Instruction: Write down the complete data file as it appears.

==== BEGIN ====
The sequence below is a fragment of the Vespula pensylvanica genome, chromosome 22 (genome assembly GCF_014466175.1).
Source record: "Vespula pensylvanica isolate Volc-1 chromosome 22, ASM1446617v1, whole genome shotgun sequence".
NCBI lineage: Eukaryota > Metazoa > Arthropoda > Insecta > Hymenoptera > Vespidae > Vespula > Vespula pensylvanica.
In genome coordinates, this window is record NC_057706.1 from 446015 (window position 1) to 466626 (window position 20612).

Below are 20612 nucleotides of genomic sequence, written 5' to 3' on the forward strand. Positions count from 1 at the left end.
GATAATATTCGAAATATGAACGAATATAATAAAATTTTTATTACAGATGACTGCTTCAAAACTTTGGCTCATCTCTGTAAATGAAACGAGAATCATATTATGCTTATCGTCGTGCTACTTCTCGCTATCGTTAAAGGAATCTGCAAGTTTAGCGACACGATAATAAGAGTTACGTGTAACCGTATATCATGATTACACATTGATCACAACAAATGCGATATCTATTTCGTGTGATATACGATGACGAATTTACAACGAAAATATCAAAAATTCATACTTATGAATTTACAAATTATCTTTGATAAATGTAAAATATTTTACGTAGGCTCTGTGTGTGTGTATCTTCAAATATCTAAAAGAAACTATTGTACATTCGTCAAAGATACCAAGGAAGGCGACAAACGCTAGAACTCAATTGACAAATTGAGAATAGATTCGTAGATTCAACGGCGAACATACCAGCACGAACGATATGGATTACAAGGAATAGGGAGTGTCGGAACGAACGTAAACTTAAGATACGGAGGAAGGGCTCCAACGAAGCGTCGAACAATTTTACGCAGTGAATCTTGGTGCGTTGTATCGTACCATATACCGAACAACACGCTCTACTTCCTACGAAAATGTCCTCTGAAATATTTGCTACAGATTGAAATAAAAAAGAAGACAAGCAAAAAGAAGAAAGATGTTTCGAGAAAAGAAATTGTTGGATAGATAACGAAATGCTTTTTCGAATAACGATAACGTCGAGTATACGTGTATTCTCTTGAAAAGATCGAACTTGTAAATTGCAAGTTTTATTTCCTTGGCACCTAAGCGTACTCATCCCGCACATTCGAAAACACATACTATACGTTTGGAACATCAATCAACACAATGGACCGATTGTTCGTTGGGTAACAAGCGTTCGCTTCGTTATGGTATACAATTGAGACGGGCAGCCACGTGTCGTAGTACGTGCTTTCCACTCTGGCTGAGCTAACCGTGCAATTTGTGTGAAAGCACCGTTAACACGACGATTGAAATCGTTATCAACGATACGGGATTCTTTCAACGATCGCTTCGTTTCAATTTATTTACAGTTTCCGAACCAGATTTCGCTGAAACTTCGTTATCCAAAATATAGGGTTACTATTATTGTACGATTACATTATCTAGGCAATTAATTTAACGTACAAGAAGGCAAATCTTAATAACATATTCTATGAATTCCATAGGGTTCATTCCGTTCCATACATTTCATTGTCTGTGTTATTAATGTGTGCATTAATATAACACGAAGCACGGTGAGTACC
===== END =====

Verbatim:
The sequence below is a fragment of the Vespula pensylvanica genome, chromosome 22 (genome assembly GCF_014466175.1).
Source record: "Vespula pensylvanica isolate Volc-1 chromosome 22, ASM1446617v1, whole genome shotgun sequence".
NCBI lineage: Eukaryota > Metazoa > Arthropoda > Insecta > Hymenoptera > Vespidae > Vespula > Vespula pensylvanica.
In genome coordinates, this window is record NC_057706.1 from 446015 (window position 1) to 466626 (window position 20612).

Below are 20612 nucleotides of genomic sequence, written 5' to 3' on the forward strand. Positions count from 1 at the left end.
GATAATATTCGAAATATGAACGAATATAATAAAATTTTTATTACAGATGACTGCTTCAAAACTTTGGCTCATCTCTGTAAATGAAACGAGAATCATATTATGCTTATCGTCGTGCTACTTCTCGCTATCGTTAAAGGAATCTGCAAGTTTAGCGACACGATAATAAGAGTTACGTGTAACCGTATATCATGATTACACATTGATCACAACAAATGCGATATCTATTTCGTGTGATATACGATGACGAATTTACAACGAAAATATCAAAAATTCATACTTATGAATTTACAAATTATCTTTGATAAATGTAAAATATTTTACGTAGGCTCTGTGTGTGTGTATCTTCAAATATCTAAAAGAAACTATTGTACATTCGTCAAAGATACCAAGGAAGGCGACAAACGCTAGAACTCAATTGACAAATTGAGAATAGATTCGTAGATTCAACGGCGAACATACCAGCACGAACGATATGGATTACAAGGAATAGGGAGTGTCGGAACGAACGTAAACTTAAGATACGGAGGAAGGGCTCCAACGAAGCGTCGAACAATTTTACGCAGTGAATCTTGGTGCGTTGTATCGTACCATATACCGAACAACACGCTCTACTTCCTACGAAAATGTCCTCTGAAATATTTGCTACAGATTGAAATAAAAAAGAAGACAAGCAAAAAGAAGAAAGATGTTTCGAGAAAAGAAATTGTTGGATAGATAACGAAATGCTTTTTCGAATAACGATAACGTCGAGTATACGTGTATTCTCTTGAAAAGATCGAACTTGTAAATTGCAAGTTTTATTTCCTTGGCACCTAAGCGTACTCATCCCGCACATTCGAAAACACATACTATACGTTTGGAACATCAATCAACACAATGGACCGATTGTTCGTTGGGTAACAAGCGTTCGCTTCGTTATGGTATACAATTGAGACGGGCAGCCACGTGTCGTAGTACGTGCTTTCCACTCTGGCTGAGCTAACCGTGCAATTTGTGTGAAAGCACCGTTAACACGACGATTGAAATCGTTATCAACGATACGGGATTCTTTCAACGATCGCTTCGTTTCAATTTATTTACAGTTTCCGAACCAGATTTCGCTGAAACTTCGTTATCCAAAATATAGGGTTACTATTATTGTACGATTACATTATCTAGGCAATTAATTTAACGTACAAGAAGGCAAATCTTAATAACATATTCTATGAATTCCATAGGGTTCATTCCGTTCCATACATTTCATTGTCTGTGTTATTAATGTGTGCATTAATATAACACGAAGCACGGTGAGTACC